In some areas of the west, snow begins to melt in May and June, which means the runoff swells and dirties the rivers. While you can fish these rivers on some days, other days the visibility simply isn’t there. Depending on the environment, snow runoff typically lasts 1-2 months.
There are still many days you can fish, even if the water isn’t all that clear. Since the rivers swell from the runoff, the increased flow pushes trout closer to the banks of the river. Even with the lack of visibility, trouts’ line of sight is around three feet and will still hit many baits and lures.
The good news is, as amazing as trout’s eyesight can be, the lower visibility means lines and leaders are more difficult to spot. If you find yourself fishing in the western US in these months, consider taking advantage of this and pack some stronger line and leaders if you’d like. You can also use some heavier duty lures and bait to make the most of it and increase the chances that they’re seen. If you’re fly fishing, you may want to use bigger flies to help compensate for this and get within the trouts’ line of sight.
Still, many rivers and lakes aren’t affected by snow runoff as much and can prove to be a better option if you’re looking for clear waters. Dry fly fishing becomes much easier in these conditions. You can choose from a wide variety of fly shapes and sizes and have plenty of luck.
July to early-September
July to early-September is the peak season for most of the western US and this is when the majority book their fishing trips. Because of the ideal and consistent weather, air pressure, and good fishing, most states have an influx of visitors. Many states also have large populations of flies hatching, so it’s some of the most perfect time to start getting into fly fishing. As a bonus, if you prefer throwing flies you can see on the water, this is a great time of year to go.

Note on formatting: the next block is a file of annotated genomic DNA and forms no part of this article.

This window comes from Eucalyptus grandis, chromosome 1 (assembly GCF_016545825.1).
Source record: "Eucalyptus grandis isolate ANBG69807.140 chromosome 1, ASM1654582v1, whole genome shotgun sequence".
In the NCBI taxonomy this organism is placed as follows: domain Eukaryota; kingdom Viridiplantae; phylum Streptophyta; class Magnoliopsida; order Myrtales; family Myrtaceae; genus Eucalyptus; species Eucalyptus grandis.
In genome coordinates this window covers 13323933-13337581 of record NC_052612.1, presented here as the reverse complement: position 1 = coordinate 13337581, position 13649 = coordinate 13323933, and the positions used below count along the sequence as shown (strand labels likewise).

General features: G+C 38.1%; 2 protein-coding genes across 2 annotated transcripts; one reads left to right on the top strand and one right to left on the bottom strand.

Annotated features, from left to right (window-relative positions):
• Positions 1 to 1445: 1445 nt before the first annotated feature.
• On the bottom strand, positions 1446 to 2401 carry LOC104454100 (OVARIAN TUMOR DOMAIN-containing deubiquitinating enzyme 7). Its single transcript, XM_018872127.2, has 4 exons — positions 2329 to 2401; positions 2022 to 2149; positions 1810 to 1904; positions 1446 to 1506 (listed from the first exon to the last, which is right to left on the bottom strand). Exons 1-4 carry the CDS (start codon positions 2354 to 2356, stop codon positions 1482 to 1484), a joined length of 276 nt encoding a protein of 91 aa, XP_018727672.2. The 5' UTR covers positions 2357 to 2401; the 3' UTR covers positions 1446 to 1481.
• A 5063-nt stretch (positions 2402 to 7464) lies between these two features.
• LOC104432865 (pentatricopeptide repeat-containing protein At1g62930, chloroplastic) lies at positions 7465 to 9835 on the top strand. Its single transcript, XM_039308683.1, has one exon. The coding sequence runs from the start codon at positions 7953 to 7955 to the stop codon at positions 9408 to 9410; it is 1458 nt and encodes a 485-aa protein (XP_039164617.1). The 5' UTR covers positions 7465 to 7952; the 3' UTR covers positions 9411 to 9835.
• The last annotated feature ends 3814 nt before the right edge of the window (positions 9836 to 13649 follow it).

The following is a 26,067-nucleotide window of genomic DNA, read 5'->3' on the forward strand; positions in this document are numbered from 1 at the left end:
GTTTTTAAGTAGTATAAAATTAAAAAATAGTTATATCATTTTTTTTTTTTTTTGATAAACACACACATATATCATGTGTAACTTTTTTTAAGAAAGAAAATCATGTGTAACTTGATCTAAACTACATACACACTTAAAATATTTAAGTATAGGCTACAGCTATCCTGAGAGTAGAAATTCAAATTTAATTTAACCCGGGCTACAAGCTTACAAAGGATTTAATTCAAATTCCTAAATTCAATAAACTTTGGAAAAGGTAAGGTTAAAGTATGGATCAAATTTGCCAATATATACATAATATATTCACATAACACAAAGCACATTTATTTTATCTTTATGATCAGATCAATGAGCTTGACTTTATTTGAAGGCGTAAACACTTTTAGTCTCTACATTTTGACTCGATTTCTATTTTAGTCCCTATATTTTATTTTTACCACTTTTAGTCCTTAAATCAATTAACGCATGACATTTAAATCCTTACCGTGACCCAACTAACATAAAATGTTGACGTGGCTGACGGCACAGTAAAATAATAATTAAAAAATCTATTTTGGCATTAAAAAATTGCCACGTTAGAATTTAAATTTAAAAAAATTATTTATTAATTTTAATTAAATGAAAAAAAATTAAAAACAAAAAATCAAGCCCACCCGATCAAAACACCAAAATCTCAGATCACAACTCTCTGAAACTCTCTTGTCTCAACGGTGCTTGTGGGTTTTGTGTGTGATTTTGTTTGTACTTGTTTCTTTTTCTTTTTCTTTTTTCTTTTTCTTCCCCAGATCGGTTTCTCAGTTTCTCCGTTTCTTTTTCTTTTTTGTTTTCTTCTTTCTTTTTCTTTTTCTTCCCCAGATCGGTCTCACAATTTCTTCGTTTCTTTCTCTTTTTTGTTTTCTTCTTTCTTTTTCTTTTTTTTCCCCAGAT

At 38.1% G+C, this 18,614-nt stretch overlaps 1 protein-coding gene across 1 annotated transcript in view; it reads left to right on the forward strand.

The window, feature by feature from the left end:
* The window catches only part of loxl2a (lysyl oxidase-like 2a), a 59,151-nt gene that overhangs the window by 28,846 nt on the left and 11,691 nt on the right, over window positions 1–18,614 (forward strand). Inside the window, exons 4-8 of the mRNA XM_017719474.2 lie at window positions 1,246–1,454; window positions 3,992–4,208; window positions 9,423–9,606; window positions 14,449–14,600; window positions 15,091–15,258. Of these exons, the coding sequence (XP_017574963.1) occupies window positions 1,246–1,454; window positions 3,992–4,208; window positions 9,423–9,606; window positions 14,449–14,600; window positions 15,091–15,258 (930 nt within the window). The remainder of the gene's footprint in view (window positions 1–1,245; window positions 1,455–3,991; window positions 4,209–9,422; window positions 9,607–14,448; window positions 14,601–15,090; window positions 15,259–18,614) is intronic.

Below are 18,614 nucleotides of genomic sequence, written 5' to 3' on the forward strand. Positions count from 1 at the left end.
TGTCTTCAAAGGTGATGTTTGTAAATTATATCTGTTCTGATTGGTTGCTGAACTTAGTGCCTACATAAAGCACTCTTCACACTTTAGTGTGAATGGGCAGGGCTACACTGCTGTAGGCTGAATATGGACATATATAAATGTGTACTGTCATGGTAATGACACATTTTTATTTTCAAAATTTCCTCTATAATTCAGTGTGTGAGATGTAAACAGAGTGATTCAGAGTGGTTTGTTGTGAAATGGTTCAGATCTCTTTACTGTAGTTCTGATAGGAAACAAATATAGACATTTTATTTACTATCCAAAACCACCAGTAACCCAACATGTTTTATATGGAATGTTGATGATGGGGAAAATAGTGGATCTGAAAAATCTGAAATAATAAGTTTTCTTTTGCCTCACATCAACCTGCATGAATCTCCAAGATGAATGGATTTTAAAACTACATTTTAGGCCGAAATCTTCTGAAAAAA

However, a downside to fishing during these months is the level of competition you’ll face. Since the weather, fly hatchings, and activity of trout are all near perfect, many fishermen will visit from all around for the experience. Fishing in many parks such as Yellowstone has become a big attraction, inviting fishermen from across the US. While it may be crowded and inconvenient at times, there is still plenty of fishing that can be done and it shouldn’t stop you from considering paying a visit.
September to October
As we approach fall, September to October still provides some great trout fishing in the western US. In fact, it can be a great time to go as most families are back home and going back to school.
At this point in the year, the runoff from the snow begins to subside, which means the waters start to clear up a bit. There are still plenty of fly populations still hatching during this time, which means it’s still a great opportunity to fly fish.
Some trout, like brown trout, also start preparing for spawning season. Because of this, you’ll likely find they’re feeding much more actively and are a bit less picky when it comes to lures and presentation.
November to March
Trout fishing is done year-round in most areas in the western US, so fishing in the winter months of November to March is still possible and makes for some good catches.
The ideal conditions to look for is for weather that’s above freezing (32ºF) and also a day that’s not too windy. Because it’s still winter, focusing on the hottest part of the day will allow the waters to warm enough and get the trout moving. The time of day to aim for is about 10am-2pm.
There are still some insects hatching during this time, so if you’re fly fishing, consider mimicking the flies hatching in your area for best results. Nymphing is a good practice and likely the best technique to use for these months.
The advantages of trout fishing in the west between November and March are reduced tourism and a good opportunity for some nice catches. You’ll often find less competition and can enjoy a relaxing day fishing for trout.
Overall, if you’re in the western US, your best bet for catching trout is to go in July to Early-September when the air temperature is averaging 68ºF. Although you can’t go wrong with the year-round availability.